U.S. Air Force Staff Sgt. Kevin Flenoury uses a fallen tree to cross a canal during a mission to Khwazi village, Afghanistan, Dec. 14, 2010. DoD Photo

I’ve had a couple of military friends share some all-to-common news recently; promotion selections in their respective branches have been announced, and it turns out that they were not selected for promotion. Beyond their own personal ambition, they are consistently told by those around them, “you should have been picked,” or “It’s okay that I didn’t get selected, but they made a mistake not selecting you.” The promotion selection process can be discouraging and disheartening. I know from personal experience…I was selected for promotion to Sergeant First Class at ten years active duty, which is fairly quick; then spent the next ten years waiting on the promotion that never came!

Discouragement can occur in our post-military lives as well. Maybe we don’t get that job where the job description looks like it was written just for us. The things we put our hands to just don’t seem to work out. Whatever we’re trying to do doesn’t seem to make a difference…it’s easy to want to quit. Hope is important for us to hold on to, and it’s easy to quit if we don’t expect good things to happen…but discouragement comes from not having the cognitive flexility to both hope and accept the reality of our situation.

Cognitive Flexibility

Cognitive flexibility is the ability to switch between two concepts, or to think about multiple concepts simultaneously. This is also applies to the term “dialectical,” which is defined as “the process of thought by which contradictions are seen as part of a higher truth.” Simply put, it is the ability to believe that two seemingly opposite things are both true. For example, “I am a capable leader” and “I’m not selected for promotion” are seemingly opposites. Cognitive rigidity would lead us to believe that, “Capable leaders are promoted; I’ve not been selected for promotion; therefore I’m not a capable leader.” The opposite can also be true…if we are selected for promotion, then we must be a capable leader. Anyone who has spent time in the military knows that’s not true!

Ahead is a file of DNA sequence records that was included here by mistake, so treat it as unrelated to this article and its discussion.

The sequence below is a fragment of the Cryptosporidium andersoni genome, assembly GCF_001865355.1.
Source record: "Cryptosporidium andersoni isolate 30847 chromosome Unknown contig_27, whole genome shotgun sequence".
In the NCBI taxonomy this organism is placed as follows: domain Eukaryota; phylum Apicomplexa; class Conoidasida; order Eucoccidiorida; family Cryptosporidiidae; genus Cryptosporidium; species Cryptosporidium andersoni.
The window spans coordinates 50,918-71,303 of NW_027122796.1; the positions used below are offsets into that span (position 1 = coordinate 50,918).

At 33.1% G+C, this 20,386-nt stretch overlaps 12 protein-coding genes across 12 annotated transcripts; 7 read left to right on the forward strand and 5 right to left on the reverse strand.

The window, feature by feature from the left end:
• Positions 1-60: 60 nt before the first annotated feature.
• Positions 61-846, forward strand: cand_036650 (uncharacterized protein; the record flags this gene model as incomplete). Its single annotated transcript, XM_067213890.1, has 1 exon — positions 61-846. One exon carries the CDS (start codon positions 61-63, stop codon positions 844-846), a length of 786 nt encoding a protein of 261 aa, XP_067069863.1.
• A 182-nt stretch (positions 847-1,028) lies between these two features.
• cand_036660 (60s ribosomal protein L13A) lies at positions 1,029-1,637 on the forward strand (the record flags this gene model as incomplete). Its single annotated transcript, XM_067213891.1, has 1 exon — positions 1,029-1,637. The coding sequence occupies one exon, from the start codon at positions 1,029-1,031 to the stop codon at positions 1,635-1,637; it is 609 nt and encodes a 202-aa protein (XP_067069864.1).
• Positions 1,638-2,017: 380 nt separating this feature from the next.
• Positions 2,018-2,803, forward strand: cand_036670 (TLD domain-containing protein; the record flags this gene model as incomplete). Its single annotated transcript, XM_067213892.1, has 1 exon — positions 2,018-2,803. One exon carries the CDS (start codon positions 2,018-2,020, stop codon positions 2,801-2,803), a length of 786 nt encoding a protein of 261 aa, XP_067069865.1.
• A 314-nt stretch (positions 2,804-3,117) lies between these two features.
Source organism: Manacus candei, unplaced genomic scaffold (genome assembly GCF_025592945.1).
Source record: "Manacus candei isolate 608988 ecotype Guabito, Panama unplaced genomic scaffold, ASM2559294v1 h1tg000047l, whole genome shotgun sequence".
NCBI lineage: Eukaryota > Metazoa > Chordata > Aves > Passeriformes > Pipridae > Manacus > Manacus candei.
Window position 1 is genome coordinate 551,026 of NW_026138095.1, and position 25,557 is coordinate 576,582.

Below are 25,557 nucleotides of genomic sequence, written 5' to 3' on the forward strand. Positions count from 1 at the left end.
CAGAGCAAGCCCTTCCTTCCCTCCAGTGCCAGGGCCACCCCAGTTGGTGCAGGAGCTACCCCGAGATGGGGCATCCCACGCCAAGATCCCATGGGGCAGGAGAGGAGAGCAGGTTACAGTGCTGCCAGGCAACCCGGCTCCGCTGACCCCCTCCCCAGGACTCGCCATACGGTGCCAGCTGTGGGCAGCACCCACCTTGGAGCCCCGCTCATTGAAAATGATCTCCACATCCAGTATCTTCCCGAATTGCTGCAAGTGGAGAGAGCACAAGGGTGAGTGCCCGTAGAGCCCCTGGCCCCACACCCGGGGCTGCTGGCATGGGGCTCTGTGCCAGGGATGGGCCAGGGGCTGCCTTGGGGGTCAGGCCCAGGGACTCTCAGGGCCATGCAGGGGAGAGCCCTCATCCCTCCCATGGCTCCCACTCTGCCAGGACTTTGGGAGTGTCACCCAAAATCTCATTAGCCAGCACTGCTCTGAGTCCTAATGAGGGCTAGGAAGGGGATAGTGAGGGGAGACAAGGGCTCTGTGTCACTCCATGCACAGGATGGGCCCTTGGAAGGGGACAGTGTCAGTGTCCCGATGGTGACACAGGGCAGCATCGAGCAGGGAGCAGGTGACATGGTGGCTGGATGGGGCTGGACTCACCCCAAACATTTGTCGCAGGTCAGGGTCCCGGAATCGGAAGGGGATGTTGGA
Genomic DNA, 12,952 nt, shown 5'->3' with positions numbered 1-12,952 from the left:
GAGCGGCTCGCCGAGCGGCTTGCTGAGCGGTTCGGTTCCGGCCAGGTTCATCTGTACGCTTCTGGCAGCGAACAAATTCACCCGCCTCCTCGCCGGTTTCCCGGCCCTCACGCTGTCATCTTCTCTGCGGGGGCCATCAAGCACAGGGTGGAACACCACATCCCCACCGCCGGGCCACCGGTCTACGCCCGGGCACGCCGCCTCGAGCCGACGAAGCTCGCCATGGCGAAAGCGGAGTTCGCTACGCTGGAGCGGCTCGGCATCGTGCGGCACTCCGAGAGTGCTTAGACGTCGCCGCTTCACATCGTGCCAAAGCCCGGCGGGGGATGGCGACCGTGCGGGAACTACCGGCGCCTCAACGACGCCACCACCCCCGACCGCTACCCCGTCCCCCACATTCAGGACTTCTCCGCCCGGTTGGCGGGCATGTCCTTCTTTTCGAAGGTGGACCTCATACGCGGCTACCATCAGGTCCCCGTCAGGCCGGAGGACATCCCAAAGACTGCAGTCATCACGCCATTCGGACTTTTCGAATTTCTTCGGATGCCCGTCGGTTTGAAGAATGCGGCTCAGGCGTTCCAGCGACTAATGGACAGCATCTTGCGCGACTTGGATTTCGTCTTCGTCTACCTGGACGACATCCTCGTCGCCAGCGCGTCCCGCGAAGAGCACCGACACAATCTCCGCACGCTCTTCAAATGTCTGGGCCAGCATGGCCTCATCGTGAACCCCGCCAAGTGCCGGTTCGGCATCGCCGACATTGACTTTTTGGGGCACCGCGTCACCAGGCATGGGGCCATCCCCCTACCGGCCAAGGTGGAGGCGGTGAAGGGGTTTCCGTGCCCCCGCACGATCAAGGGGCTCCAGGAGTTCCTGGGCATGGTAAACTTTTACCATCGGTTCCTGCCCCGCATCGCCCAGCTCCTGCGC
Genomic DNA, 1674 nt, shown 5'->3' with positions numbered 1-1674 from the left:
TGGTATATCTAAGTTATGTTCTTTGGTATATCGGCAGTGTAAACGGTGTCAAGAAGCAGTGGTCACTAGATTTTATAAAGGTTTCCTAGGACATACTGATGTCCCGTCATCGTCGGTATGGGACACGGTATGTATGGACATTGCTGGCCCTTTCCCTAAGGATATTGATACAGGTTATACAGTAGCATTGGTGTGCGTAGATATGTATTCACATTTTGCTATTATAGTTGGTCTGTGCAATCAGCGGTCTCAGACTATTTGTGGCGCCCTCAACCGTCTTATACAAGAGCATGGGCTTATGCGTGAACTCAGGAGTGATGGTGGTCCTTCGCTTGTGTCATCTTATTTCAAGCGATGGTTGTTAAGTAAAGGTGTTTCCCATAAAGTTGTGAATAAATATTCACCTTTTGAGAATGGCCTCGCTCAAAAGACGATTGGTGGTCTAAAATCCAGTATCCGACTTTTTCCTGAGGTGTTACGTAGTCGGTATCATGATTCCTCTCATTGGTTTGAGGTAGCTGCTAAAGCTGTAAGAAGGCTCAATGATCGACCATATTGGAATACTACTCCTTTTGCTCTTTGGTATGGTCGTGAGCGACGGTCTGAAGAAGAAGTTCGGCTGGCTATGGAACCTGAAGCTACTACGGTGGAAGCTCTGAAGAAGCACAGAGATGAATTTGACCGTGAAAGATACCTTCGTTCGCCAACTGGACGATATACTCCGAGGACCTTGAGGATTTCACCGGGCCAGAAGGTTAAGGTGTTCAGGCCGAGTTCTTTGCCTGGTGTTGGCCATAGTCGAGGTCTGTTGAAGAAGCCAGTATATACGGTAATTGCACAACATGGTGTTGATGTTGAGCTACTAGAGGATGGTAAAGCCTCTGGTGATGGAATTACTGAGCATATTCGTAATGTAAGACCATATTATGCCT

Cognitive flexibility is important to avoid getting discouraged in adverse situations. I’m talking about promotions here, which are important, but they’re not life-and-death situations. Cognitive flexility is significant when we’re trying to make sense of something that happened in combat, or during a difficult ending to a relationship, or a termination of employment. When things don’t work out as we expect, and we don’t have the ability to hold two opposing thoughts in our minds at the same time, we slip into discouragement and despair. Two extreme examples illustrate this.

Concentration Camp Survivors

In his book, Man’s Search for Meaning, Viktor Frankl observed how critical hope is to our health and wellbeing. When imprisoned at Auschwitz, he noticed that his fellow prisoners were dying at a record rate between Christmas 1944 and New Year 1945. He speculated that this was because they had hoped that they would be home by Christmas. When that turned out not to be the case, any hope of life outside the concentration camp faded, and with it, their health.